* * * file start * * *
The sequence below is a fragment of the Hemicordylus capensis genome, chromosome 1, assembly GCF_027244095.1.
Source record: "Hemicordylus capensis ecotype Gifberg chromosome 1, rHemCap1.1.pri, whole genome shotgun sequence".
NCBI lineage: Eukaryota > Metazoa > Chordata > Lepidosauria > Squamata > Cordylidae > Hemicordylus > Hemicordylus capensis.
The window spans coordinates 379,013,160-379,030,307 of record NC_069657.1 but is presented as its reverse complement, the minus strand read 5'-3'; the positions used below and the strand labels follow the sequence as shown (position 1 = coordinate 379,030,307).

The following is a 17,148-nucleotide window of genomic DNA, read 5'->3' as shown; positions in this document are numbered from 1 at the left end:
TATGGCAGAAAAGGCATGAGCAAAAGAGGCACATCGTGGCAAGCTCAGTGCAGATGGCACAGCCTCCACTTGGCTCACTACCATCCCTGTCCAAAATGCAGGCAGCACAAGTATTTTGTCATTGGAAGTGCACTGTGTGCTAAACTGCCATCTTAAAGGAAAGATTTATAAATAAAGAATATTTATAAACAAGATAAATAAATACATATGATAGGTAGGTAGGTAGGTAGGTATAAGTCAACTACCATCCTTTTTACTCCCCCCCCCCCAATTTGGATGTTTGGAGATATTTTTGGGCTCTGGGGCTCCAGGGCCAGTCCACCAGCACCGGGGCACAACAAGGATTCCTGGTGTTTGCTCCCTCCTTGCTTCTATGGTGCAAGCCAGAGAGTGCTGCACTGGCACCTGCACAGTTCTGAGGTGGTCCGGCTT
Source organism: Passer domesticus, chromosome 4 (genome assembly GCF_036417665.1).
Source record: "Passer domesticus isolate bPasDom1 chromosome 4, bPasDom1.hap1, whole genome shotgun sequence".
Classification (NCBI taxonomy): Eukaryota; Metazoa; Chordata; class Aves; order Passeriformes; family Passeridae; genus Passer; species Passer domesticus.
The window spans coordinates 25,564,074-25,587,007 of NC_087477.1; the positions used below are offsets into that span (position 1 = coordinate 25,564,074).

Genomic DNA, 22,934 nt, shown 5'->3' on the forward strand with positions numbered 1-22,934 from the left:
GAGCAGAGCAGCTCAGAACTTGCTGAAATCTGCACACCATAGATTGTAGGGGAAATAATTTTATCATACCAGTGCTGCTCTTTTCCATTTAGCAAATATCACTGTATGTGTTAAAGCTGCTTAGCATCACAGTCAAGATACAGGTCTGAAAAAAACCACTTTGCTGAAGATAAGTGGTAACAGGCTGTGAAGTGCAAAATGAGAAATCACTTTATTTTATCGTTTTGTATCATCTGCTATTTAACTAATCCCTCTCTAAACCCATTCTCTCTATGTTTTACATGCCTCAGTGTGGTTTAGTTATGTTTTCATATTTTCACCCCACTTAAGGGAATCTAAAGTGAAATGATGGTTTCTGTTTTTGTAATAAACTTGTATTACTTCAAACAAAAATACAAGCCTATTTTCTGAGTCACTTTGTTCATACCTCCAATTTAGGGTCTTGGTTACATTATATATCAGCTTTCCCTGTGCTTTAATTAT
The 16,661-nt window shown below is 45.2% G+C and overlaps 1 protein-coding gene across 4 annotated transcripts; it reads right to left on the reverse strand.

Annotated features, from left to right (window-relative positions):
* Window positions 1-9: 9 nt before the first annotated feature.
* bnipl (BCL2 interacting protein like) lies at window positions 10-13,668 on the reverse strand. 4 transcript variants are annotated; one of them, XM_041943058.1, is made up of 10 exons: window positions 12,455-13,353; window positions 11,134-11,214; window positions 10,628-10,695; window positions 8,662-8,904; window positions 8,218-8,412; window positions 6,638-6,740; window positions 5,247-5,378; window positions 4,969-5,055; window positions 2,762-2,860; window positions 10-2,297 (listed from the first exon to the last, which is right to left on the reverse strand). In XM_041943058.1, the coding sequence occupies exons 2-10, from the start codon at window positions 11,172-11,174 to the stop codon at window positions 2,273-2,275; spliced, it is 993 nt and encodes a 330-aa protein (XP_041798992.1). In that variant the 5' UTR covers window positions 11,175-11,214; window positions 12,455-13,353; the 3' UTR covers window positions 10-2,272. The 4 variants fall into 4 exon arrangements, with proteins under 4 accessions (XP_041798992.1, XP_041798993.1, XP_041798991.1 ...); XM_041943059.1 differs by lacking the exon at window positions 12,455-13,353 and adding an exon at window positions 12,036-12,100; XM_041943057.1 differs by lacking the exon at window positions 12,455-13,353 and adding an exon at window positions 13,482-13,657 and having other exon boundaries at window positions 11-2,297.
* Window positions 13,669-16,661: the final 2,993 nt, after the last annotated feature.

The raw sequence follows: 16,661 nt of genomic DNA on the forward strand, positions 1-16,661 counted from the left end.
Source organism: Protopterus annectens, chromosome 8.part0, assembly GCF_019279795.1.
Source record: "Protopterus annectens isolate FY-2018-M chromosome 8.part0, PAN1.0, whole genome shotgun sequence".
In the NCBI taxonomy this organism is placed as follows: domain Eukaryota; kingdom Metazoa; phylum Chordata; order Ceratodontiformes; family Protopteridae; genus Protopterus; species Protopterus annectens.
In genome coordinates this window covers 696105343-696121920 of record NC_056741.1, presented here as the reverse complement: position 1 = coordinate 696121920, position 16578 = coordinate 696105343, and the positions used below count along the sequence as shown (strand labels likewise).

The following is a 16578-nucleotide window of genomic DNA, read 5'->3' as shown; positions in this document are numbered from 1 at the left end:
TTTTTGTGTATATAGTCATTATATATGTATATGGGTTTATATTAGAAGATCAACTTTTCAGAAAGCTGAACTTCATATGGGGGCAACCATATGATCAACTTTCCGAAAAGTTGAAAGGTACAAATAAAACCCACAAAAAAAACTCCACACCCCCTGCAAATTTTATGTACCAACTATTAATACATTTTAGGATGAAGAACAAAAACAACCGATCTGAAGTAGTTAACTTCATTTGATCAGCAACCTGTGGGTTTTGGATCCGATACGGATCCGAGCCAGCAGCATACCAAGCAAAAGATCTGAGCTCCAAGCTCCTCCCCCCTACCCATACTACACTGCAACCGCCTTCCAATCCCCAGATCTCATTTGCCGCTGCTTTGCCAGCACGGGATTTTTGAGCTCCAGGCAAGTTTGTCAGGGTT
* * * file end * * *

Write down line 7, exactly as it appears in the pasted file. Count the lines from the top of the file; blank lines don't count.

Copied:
Source organism: Passer domesticus, chromosome 4 (genome assembly GCF_036417665.1).